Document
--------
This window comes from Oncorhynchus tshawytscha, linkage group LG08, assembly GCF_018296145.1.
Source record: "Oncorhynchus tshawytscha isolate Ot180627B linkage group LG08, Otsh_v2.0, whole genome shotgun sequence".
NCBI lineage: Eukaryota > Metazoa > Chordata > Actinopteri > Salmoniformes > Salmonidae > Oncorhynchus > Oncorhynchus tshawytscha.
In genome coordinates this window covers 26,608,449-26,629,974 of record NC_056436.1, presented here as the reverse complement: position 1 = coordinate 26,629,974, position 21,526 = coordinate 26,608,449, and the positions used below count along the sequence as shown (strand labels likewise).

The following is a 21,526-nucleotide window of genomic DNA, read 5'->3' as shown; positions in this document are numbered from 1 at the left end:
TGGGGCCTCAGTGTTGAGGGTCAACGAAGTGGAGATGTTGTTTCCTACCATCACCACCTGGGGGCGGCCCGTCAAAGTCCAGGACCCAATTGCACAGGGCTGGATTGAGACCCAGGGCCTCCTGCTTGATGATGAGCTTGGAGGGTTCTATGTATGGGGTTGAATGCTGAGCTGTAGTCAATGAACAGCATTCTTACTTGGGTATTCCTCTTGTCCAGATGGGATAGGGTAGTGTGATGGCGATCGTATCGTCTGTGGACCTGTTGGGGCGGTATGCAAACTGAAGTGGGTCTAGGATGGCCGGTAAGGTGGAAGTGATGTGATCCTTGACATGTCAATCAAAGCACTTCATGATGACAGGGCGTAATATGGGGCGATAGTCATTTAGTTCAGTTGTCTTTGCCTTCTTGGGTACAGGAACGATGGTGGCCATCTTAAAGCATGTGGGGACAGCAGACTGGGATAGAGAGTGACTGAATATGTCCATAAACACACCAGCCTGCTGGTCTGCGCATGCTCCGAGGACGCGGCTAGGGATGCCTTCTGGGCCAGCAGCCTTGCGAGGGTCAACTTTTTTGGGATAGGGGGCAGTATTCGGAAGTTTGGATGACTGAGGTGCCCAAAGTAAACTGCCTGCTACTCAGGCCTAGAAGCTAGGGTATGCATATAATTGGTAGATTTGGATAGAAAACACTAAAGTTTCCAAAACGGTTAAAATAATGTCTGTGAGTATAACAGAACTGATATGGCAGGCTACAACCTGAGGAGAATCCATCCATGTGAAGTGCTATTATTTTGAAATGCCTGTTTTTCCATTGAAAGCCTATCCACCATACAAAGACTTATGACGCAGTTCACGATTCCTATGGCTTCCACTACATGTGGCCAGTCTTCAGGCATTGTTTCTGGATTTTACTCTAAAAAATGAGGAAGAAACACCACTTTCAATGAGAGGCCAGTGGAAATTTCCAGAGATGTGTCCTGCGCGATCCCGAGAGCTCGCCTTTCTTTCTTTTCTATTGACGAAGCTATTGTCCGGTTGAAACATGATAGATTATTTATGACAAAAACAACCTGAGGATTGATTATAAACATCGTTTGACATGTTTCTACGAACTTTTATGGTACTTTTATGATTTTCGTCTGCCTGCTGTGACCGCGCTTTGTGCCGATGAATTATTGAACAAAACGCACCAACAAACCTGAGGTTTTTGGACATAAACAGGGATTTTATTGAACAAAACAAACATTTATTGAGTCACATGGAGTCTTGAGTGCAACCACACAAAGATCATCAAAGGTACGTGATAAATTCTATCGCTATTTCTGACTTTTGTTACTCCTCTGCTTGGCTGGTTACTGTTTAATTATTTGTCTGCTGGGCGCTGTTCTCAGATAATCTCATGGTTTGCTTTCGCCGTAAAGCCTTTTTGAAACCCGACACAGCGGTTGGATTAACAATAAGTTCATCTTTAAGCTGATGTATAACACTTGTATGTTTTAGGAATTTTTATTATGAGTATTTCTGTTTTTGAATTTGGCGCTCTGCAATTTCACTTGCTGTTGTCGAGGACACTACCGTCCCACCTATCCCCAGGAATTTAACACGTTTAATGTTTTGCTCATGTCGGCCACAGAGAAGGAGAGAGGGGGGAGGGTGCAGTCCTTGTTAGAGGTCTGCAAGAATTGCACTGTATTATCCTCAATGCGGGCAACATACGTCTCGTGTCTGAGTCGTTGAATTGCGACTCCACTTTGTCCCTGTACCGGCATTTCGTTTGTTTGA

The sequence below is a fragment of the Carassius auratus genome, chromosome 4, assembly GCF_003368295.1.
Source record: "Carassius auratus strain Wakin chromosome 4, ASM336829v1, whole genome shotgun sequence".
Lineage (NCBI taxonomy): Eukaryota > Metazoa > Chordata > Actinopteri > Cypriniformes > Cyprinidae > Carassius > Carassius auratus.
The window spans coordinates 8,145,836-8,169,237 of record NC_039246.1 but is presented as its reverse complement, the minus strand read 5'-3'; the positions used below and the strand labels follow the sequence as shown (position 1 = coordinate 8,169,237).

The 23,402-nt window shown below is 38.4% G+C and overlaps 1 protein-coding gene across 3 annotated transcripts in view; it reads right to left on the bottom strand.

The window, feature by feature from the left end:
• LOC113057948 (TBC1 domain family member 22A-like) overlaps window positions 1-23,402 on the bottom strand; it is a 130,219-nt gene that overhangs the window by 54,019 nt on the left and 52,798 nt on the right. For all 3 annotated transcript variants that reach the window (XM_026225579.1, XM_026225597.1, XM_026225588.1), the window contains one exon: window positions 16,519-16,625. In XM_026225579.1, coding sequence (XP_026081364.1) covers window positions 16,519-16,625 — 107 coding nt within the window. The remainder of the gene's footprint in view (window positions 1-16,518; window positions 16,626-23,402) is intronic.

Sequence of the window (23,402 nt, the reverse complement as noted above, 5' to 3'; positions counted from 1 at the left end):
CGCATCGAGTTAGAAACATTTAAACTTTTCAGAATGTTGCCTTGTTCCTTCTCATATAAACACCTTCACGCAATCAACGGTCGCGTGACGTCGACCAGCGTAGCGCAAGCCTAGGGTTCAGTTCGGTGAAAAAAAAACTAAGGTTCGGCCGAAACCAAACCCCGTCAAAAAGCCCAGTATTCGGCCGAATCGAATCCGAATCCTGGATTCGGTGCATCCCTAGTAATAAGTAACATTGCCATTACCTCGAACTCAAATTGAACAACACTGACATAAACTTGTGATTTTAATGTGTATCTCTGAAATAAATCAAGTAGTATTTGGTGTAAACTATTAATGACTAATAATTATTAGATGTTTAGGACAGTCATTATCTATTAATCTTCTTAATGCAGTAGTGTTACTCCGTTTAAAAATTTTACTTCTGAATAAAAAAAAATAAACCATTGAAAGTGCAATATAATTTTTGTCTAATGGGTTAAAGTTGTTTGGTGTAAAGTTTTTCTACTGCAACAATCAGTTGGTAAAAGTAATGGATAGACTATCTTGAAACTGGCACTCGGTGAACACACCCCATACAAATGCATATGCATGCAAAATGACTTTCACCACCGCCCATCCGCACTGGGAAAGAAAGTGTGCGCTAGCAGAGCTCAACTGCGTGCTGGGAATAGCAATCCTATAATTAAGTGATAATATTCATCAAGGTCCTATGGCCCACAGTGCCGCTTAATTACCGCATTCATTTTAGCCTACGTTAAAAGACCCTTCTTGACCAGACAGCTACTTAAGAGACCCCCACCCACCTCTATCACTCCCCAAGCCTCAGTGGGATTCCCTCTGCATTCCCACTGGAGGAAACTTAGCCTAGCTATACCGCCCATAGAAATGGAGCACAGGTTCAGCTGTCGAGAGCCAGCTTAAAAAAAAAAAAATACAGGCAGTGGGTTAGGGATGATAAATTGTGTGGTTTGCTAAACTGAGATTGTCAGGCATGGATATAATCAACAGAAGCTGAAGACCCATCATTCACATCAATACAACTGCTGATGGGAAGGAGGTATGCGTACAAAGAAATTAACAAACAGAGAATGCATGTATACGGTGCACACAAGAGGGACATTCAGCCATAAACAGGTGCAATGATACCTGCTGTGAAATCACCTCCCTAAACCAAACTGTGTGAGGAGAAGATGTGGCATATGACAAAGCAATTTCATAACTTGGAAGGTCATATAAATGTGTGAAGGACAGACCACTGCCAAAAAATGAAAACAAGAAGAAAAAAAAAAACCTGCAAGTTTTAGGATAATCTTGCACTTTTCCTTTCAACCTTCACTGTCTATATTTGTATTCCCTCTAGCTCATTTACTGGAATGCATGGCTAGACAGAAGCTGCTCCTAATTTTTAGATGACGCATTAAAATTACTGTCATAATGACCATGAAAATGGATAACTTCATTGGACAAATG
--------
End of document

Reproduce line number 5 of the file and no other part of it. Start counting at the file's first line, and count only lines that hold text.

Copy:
The following is a 21,526-nucleotide window of genomic DNA, read 5'->3' as shown; positions in this document are numbered from 1 at the left end: